Wednesday, March 12, 2014

Green Job Series: Careers in Geothermal Energy [Second Installment]

Designing geothermal plants or new drilling equipment requires the work of many engineers. This installment of The Daily Leap's green job series profiles key engineering occupations in geothermal energy.

Engineering Occupations

Most engineers work in offices, laboratories, or industrial plants, but some work outdoors at construction sites, where they monitor or direct operations or solve onsite problems.

Job Duties

Civil engineers design geothermal plants and supervise the construction phase. Many geothermal plants are built in rocky, difficult terrain, which require special procedures. Civil engineers also have to consider potential hazards such as earthquakes, and build plants to withstand them. These engineers are also responsible for designing access roads that lead to the plants.

Electrical engineers design, develop, test, and supervise the manufacture of geothermal plants' electrical components, including machinery controls, lighting and wiring, generators, communications systems, and electricity transmission systems.

Electronics engineers are responsible for systems that control plant systems or signal processes. Electrical engineers work primarily with power generation and distribution; electronics engineers develop the complex electronic systems used to operate the geothermal plant.

Environmental engineers deal with the potential environmental impacts of geothermal plants. Although geothermal energy is an environmentally friendly source of electricity, environmental engineers must consider a site's potential impact on local plants and wildlife.

Mechanical engineers research, design, develop, and test tools and a variety of machines and mechanical devices. Many of these engineers supervise the manufacturing processes of drilling equipment or various generator or turbine components.


Engineers typically have at least a bachelor's degree in an engineering specialty. However, some jobs require more education, such as a master's degree or doctoral degree. Additionally, an engineer typically must be licensed as a professional engineer (PE) and is expected to complete continuing education to keep current with new technologies.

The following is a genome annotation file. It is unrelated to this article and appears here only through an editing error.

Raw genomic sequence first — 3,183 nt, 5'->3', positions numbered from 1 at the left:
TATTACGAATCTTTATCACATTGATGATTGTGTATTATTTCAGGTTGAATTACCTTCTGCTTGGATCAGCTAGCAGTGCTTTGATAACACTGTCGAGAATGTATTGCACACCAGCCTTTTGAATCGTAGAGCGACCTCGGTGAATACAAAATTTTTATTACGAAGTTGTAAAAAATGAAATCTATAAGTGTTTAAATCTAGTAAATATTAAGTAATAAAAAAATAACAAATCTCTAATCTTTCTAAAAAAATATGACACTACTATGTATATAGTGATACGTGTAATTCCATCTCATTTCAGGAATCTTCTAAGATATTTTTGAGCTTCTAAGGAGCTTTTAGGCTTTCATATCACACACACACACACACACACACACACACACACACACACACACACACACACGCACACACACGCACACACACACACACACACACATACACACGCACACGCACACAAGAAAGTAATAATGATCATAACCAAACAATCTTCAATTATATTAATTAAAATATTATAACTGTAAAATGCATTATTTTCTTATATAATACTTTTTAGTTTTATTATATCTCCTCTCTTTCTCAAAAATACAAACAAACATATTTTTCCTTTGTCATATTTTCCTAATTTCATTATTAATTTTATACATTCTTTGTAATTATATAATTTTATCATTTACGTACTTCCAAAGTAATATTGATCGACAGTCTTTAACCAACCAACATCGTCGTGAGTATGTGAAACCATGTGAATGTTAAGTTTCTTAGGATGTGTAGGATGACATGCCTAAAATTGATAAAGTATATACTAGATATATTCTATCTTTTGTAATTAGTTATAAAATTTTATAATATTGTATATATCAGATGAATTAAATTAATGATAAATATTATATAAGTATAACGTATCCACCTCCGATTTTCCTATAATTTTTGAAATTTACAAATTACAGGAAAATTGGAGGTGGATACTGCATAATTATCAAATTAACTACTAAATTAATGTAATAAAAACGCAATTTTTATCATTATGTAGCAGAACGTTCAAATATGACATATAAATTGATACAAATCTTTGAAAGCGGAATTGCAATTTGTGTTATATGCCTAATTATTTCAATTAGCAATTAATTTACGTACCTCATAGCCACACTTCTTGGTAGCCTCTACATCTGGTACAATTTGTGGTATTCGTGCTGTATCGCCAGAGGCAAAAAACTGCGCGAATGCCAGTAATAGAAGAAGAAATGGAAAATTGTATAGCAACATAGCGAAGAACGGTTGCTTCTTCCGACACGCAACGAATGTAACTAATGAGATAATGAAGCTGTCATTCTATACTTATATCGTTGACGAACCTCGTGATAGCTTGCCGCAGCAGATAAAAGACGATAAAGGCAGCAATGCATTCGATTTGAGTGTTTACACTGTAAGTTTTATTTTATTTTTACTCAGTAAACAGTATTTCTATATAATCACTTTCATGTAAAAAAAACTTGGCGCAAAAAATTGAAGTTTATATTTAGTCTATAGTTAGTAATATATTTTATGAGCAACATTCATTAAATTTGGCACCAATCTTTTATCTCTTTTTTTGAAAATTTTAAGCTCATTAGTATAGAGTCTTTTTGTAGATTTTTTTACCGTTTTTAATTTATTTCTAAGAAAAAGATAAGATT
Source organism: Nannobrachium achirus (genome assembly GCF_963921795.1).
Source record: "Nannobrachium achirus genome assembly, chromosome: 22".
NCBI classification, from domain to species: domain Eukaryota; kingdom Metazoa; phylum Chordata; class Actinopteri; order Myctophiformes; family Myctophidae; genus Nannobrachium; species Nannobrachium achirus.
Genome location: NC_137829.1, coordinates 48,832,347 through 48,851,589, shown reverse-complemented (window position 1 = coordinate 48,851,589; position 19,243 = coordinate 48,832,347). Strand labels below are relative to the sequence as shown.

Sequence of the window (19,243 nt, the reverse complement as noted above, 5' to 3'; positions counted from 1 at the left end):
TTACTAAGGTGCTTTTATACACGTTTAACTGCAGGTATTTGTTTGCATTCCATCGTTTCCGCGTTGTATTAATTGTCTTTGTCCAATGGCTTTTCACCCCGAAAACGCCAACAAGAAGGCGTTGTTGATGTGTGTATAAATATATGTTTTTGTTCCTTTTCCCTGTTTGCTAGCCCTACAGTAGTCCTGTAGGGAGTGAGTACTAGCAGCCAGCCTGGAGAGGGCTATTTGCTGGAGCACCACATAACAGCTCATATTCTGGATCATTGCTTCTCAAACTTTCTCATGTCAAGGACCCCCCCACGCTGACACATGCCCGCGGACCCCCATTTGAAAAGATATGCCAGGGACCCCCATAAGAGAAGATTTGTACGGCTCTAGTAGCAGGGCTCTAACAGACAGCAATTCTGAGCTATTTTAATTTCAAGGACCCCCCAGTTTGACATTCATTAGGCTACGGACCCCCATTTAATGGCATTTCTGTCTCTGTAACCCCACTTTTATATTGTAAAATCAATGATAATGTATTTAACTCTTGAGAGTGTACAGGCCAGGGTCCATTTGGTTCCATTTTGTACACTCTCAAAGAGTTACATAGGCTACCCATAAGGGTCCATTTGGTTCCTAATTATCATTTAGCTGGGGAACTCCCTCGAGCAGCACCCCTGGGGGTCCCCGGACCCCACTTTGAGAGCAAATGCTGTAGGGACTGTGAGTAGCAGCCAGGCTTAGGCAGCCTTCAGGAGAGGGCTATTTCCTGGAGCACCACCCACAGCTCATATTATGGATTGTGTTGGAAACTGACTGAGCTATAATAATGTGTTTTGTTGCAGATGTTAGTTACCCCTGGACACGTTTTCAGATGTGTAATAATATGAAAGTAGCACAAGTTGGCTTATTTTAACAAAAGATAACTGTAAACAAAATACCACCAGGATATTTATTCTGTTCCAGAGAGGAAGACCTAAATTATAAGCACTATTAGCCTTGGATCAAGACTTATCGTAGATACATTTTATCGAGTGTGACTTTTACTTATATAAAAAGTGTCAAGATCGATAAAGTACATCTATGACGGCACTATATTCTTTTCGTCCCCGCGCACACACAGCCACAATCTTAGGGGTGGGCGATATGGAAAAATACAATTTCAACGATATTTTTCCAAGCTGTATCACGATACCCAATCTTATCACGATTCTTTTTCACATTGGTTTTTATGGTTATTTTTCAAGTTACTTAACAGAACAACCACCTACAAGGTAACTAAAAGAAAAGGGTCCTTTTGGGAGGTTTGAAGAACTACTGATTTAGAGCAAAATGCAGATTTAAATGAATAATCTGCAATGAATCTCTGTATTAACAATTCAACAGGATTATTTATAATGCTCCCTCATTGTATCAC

Entry-level engineers may also be hired as interns or junior team members and work under the close supervision of more senior engineers. As they gain experience and knowledge, they are assigned more difficult tasks and given greater independence.

Engineers are usually required to be certified as competent to carry out specific work, depending on the systems used by a particular geothermal power company.


The Bureau of Labor Statistics (BLS) currently does not have wage data specific to the geothermal industry. However, BLS does have wage data for the electric power generation, transmission, and distribution industry group. The following table shows wages for engineering occupations in that industry group for May 2011. The wages shown are median annual wages for the United States as a whole; wages vary by employer and location.

Occupation Median annual wage
Civil engineers $84,950
Electrical engineers $84,730
Electronics engineers, except computer $90,790
Environmental engineers $79,530
Mechanical engineers $82,230

For more detailed information on engineering occupations in the geothermal industry, click the Occupational Outlook Handbook link.

Next week's geothermal industry series installment: Drilling Occupations.

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